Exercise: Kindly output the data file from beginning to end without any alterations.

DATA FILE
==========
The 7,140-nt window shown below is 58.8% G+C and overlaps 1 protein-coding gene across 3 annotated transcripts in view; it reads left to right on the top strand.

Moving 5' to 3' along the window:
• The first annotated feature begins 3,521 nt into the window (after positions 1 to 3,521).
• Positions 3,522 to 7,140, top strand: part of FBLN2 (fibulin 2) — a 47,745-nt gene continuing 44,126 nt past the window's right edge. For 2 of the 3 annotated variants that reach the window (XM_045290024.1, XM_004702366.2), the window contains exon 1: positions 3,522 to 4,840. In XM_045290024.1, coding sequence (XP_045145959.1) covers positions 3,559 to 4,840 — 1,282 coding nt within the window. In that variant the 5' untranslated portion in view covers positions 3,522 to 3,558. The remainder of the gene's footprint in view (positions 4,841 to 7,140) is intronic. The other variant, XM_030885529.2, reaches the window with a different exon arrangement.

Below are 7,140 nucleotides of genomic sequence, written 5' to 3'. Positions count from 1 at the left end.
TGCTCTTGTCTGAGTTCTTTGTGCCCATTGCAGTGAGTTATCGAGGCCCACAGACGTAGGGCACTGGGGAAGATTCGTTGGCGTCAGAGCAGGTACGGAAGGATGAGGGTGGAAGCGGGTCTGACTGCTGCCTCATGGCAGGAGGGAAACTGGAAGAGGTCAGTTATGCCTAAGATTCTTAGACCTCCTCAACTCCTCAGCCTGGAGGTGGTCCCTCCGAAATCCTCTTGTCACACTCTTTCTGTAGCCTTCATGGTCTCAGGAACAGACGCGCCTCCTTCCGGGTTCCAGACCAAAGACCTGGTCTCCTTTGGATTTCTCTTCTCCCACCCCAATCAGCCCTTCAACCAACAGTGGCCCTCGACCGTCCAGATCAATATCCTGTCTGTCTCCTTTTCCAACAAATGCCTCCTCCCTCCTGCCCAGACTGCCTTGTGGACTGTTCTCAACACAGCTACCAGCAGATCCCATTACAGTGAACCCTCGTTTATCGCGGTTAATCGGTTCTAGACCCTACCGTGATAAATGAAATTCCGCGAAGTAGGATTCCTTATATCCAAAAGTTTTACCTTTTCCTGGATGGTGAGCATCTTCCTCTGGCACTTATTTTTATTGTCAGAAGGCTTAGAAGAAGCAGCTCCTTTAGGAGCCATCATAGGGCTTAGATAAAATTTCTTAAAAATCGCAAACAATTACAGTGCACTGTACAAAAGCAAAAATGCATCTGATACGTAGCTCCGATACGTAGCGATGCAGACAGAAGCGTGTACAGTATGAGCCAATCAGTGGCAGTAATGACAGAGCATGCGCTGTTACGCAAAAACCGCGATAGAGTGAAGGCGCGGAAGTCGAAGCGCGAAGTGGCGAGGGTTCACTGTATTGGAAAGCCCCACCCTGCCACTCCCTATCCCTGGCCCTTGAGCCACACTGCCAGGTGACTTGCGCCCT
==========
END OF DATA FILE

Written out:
The 7,140-nt window shown below is 58.8% G+C and overlaps 1 protein-coding gene across 3 annotated transcripts in view; it reads left to right on the top strand.

Moving 5' to 3' along the window:
• The first annotated feature begins 3,521 nt into the window (after positions 1 to 3,521).
• Positions 3,522 to 7,140, top strand: part of FBLN2 (fibulin 2) — a 47,745-nt gene continuing 44,126 nt past the window's right edge. For 2 of the 3 annotated variants that reach the window (XM_045290024.1, XM_004702366.2), the window contains exon 1: positions 3,522 to 4,840. In XM_045290024.1, coding sequence (XP_045145959.1) covers positions 3,559 to 4,840 — 1,282 coding nt within the window. In that variant the 5' untranslated portion in view covers positions 3,522 to 3,558. The remainder of the gene's footprint in view (positions 4,841 to 7,140) is intronic. The other variant, XM_030885529.2, reaches the window with a different exon arrangement.

Below are 7,140 nucleotides of genomic sequence, written 5' to 3'. Positions count from 1 at the left end.
TGCTCTTGTCTGAGTTCTTTGTGCCCATTGCAGTGAGTTATCGAGGCCCACAGACGTAGGGCACTGGGGAAGATTCGTTGGCGTCAGAGCAGGTACGGAAGGATGAGGGTGGAAGCGGGTCTGACTGCTGCCTCATGGCAGGAGGGAAACTGGAAGAGGTCAGTTATGCCTAAGATTCTTAGACCTCCTCAACTCCTCAGCCTGGAGGTGGTCCCTCCGAAATCCTCTTGTCACACTCTTTCTGTAGCCTTCATGGTCTCAGGAACAGACGCGCCTCCTTCCGGGTTCCAGACCAAAGACCTGGTCTCCTTTGGATTTCTCTTCTCCCACCCCAATCAGCCCTTCAACCAACAGTGGCCCTCGACCGTCCAGATCAATATCCTGTCTGTCTCCTTTTCCAACAAATGCCTCCTCCCTCCTGCCCAGACTGCCTTGTGGACTGTTCTCAACACAGCTACCAGCAGATCCCATTACAGTGAACCCTCGTTTATCGCGGTTAATCGGTTCTAGACCCTACCGTGATAAATGAAATTCCGCGAAGTAGGATTCCTTATATCCAAAAGTTTTACCTTTTCCTGGATGGTGAGCATCTTCCTCTGGCACTTATTTTTATTGTCAGAAGGCTTAGAAGAAGCAGCTCCTTTAGGAGCCATCATAGGGCTTAGATAAAATTTCTTAAAAATCGCAAACAATTACAGTGCACTGTACAAAAGCAAAAATGCATCTGATACGTAGCTCCGATACGTAGCGATGCAGACAGAAGCGTGTACAGTATGAGCCAATCAGTGGCAGTAATGACAGAGCATGCGCTGTTACGCAAAAACCGCGATAGAGTGAAGGCGCGGAAGTCGAAGCGCGAAGTGGCGAGGGTTCACTGTATTGGAAAGCCCCACCCTGCCACTCCCTATCCCTGGCCCTTGAGCCACACTGCCAGGTGACTTGCGCCCT